An Overview of Visual Studio

Visual Studio is an IDE (Integrated Development Environment) from Microsoft. It’s been in existence since the 1990s, and is very widely used by professional – and hobbyist – software developers around the world. It’s mostly focused on C#, Visual Basic .NET, F#, and C++ development, but also includes support for other languages and technologies including Python, JavaScript, Xamarin, and Android.

And don’t confuse it with Visual Studio Code which – whilst getting better all the time – has only been around since 2015. This is essentially a free cross-platform text editor, also from Microsoft, but with support for projects, building, debugging, and is highly extensible; a scaled down Visual Studio, if you like.

What We’ll Be Doing

We’ll be installing Visual Studio Community 2017, and creating a .NET Core web application.

The Community edition is free and intended for students and individual developers rather than the enterprise. It’s fully functional, but lacks more advanced features.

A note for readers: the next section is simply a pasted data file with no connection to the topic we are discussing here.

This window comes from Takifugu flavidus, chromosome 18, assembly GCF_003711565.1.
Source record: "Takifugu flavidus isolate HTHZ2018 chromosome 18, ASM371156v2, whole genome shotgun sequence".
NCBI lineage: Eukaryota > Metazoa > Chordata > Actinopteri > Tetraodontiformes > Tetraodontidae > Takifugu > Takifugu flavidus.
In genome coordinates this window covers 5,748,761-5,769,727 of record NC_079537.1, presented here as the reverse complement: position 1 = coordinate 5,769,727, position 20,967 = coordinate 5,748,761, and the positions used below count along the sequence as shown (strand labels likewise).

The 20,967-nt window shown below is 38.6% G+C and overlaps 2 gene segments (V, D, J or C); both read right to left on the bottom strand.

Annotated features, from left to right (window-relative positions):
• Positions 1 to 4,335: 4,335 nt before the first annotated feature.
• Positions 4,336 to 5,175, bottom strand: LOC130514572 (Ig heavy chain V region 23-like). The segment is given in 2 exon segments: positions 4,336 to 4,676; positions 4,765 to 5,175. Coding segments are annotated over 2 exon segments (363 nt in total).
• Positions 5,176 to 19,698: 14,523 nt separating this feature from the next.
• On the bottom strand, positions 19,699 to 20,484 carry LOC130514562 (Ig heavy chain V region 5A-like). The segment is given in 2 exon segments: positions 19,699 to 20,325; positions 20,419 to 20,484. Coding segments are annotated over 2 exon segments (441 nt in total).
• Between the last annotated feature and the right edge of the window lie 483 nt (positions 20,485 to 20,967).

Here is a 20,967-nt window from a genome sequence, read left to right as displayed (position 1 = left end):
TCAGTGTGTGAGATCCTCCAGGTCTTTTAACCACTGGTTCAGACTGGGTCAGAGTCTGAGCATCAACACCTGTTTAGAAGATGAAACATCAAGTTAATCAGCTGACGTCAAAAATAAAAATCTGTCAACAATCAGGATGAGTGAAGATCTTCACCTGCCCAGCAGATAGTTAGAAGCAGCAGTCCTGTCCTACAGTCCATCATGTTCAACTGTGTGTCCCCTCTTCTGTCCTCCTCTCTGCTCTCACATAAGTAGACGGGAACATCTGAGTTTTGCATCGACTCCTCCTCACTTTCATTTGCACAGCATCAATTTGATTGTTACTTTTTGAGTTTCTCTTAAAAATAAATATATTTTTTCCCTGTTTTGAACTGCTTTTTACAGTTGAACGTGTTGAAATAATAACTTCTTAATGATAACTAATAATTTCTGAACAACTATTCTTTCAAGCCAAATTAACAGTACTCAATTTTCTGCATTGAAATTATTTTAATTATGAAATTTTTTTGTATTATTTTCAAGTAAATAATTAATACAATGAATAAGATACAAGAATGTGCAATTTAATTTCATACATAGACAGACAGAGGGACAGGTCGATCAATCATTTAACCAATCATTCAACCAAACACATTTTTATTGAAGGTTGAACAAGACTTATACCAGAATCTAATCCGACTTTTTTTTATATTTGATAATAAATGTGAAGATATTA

We’ll be creating a .NET Core web application because, frankly, .NET Core is all the rage right now. If you don’t know anything about it, it’s the new cross-platform edition of .NET that currently runs on Windows, Linux, and Mac, has been written from the ground up, and provides a lean subset of the full .NET Framework. If you don’t know anything about the original .NET Framework itself, check out Microsoft’s overview.

Installing Visual Studio


First, you’ll need to download Visual Studio Community. Go to, then click “Download VS Community 2017”.


Run the downloaded executable file. After accepting the UAC prompt and clicking Continue on the first Visual Studio window, you’ll soon be presented with this page:

vs install 1 - workloads 1

vs install 2 - workloads 2

Check (tick) these four workloads:

  • .NET desktop development;
  • ASP.NET and web development;
  • Asure development;
  • .NET Core cross-platform development (scroll down for this one).

There’s no need to check anything else, but feel free to do so should you wish to look at other areas (such as game or mobile development).